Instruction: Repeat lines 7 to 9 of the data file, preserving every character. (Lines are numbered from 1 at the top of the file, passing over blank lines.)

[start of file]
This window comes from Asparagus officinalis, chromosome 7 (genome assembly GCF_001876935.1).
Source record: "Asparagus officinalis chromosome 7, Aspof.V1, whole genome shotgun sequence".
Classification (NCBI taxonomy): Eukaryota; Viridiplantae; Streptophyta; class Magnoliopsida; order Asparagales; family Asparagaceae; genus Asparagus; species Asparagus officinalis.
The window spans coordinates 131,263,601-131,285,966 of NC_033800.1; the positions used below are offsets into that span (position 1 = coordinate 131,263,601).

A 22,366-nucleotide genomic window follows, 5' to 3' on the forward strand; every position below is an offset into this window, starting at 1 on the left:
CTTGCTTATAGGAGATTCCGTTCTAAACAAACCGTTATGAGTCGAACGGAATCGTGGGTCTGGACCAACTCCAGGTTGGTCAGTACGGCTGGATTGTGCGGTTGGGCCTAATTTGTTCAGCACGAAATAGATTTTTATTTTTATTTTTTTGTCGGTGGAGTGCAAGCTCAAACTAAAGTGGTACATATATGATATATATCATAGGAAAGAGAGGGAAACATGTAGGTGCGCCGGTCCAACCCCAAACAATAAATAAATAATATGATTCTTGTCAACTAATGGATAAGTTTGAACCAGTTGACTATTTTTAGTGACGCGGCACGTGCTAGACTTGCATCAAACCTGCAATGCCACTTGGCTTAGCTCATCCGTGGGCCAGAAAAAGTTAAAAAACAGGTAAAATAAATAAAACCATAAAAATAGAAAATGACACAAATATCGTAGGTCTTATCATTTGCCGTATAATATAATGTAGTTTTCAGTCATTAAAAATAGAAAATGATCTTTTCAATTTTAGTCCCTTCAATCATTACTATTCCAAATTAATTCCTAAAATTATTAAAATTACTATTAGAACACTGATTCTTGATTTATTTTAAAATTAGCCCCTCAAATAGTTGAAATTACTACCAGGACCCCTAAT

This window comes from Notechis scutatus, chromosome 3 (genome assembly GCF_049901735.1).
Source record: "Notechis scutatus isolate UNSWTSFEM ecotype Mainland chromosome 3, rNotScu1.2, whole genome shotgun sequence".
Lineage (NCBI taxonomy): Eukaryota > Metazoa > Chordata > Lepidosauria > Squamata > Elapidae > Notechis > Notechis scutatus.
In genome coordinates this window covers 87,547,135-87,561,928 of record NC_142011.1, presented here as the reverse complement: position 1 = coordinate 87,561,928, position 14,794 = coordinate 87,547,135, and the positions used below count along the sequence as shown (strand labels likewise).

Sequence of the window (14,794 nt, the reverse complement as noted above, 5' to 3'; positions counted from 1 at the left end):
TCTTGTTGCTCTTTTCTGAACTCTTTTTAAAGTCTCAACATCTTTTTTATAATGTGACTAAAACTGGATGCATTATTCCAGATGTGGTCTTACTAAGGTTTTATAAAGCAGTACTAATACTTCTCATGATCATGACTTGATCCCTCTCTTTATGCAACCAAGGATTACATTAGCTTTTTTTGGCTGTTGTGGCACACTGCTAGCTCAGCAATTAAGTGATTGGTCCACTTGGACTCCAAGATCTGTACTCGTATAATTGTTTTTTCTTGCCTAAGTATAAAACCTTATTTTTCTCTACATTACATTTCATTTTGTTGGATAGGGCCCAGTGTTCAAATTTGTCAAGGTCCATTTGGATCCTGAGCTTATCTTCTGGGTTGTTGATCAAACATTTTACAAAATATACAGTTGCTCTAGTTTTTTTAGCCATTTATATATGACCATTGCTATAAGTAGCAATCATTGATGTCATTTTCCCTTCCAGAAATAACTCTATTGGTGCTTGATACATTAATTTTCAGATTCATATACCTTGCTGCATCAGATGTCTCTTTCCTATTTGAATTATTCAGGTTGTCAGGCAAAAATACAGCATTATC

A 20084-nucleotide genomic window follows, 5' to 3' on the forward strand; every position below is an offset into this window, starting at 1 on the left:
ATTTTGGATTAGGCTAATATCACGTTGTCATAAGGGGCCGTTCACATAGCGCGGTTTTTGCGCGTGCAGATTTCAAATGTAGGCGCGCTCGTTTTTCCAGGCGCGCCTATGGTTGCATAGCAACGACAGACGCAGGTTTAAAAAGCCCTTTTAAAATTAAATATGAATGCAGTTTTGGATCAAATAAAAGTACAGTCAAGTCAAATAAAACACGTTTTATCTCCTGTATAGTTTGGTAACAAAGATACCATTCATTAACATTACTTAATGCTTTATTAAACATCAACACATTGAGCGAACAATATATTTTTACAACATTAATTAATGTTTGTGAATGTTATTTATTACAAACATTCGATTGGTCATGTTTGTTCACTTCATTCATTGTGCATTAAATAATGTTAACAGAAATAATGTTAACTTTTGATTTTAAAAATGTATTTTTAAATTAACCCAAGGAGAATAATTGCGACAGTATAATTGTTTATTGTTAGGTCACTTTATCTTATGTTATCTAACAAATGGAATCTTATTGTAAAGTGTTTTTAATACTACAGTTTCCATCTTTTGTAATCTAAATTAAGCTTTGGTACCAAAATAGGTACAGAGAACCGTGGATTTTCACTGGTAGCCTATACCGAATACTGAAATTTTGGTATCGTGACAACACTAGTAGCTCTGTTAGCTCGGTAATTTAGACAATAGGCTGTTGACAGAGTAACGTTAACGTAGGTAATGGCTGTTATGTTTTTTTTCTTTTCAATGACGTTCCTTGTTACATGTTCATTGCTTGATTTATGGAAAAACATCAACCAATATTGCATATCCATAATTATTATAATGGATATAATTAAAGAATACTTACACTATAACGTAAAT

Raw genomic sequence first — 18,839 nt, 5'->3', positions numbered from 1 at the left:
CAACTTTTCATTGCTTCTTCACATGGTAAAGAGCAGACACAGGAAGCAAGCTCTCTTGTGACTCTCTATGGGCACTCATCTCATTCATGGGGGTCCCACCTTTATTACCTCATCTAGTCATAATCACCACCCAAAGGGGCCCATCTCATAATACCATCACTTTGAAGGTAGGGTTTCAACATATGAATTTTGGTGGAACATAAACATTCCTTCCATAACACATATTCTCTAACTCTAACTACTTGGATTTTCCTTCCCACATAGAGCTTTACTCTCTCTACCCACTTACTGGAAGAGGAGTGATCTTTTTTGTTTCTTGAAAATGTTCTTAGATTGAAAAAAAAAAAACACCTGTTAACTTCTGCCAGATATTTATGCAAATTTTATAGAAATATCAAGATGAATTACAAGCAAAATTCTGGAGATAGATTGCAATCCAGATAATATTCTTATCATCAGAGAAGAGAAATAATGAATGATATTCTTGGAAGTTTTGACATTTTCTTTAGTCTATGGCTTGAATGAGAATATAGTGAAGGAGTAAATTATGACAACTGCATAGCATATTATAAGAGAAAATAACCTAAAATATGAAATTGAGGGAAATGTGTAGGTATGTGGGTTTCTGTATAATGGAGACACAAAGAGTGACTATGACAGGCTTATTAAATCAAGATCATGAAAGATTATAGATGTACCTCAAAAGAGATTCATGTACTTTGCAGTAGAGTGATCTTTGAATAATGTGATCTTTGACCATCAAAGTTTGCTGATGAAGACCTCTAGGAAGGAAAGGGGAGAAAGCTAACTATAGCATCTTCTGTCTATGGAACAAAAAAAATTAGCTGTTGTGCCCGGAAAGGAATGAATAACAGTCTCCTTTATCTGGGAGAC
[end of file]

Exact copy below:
This window comes from Notechis scutatus, chromosome 3 (genome assembly GCF_049901735.1).
Source record: "Notechis scutatus isolate UNSWTSFEM ecotype Mainland chromosome 3, rNotScu1.2, whole genome shotgun sequence".
Lineage (NCBI taxonomy): Eukaryota > Metazoa > Chordata > Lepidosauria > Squamata > Elapidae > Notechis > Notechis scutatus.